Hence, where we are now.

Catching Fire picks up almost directly off the back of its predecessor by showing the two winners obliging in a ‘Victor’s Tour,’ where the pair will go around to each and every district and make themselves known as the (read: perceived) true symbols of hope throughout the land. Katniss, being the fiercely intelligent protagonist that she is, knows that behind this facade of fake smiles and ill-begotten honor lies something that’s truly worth fearing. The games weren’t exactly fun, but they indeed were just ‘games.’

As it turns out, President Snow is well aware of Katniss’ adaptability and of her rare ability to think for herself. In fear of a resurgence of spirit amongst the millions of downtrodden and hopeless residents of each district and the inevitable rebellion thereof against the Capitol, Snow makes Katniss aware of the hell she is going to pay for giving the good people of Panem hope.

The ensemble from 2012’s games return here in fine form once again. Elizabeth Banks turns in one of her most inspired role choices for the second time as Effie Trinket, someone who looks like she just emerged from Willy Wonka Land dressed up in attire that would make Baz Luhrman’s Great Gatsby costume designers jealous. Woody Harrelson is back as the supportive, fun- alcohol-having Haymitch Abernathy, the survivor of the 50th Hunger Games; so too is Lenny Kravitz as Cinna, Katniss’ costume designer and stylist; and Liam Hemsworth returns as the side-lined love interest for Katniss, Gale Hawthorne.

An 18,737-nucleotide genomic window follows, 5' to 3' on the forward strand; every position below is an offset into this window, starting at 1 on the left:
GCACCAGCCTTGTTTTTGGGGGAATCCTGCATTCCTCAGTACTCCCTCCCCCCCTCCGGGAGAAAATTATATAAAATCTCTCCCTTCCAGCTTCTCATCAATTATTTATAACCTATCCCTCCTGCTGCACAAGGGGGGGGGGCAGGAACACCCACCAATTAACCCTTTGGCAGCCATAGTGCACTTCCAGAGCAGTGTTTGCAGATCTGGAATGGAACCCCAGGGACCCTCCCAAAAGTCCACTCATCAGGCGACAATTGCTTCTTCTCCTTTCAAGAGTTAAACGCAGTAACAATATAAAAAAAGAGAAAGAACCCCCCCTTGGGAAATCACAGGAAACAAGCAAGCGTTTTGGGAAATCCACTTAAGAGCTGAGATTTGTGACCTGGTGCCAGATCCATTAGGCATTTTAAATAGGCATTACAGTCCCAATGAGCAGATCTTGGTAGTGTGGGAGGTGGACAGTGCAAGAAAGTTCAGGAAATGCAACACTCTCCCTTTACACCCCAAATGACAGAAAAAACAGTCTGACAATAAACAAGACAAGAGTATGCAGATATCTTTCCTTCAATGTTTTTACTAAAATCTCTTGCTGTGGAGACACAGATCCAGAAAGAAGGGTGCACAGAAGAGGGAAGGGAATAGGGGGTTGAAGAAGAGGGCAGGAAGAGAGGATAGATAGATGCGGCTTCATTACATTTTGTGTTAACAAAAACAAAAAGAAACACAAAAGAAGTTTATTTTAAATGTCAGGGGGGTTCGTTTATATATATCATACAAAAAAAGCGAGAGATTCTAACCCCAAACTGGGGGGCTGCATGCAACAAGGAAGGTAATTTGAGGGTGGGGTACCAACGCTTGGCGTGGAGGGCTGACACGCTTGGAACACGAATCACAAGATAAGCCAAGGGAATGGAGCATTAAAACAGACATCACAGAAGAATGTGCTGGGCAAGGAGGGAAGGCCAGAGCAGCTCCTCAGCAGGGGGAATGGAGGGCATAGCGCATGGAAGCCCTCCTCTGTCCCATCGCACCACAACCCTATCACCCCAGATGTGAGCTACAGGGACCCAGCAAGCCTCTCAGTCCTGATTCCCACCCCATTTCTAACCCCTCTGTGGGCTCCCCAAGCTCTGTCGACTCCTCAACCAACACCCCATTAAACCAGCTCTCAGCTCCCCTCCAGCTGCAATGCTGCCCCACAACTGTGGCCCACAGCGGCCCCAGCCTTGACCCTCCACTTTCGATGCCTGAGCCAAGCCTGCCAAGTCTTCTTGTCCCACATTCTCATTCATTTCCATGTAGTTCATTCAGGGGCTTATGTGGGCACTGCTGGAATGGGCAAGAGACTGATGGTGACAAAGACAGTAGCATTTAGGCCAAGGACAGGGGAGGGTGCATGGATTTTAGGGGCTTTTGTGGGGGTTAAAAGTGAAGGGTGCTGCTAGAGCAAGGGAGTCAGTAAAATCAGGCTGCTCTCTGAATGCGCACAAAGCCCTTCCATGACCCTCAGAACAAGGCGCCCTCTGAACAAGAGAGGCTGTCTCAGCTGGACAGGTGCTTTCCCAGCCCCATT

We are treated to newcomers, also: a pivotal character emerges at the culmination of the Victor’s Tour. Katniss meets a man named Plutarch Heavensbee (because they couldn’t find a less goofy name) who’s portrayed by the immensely talented Philip Seymour Hoffman, a casting choice that only cemented Catching Fire further as one of the year’s finest offerings. We also see new faces in new tributes, as a significant portion of the film is dedicated to the Third Quarter Quell — a special edition of the games in which a rule is changed. . . to make things interesting. To make the districts suffer for their previous insurgencies in the past. A cast this large and this inspired deliver terrific performances all around, giving the second elaborate step in the series an energy unlike any other.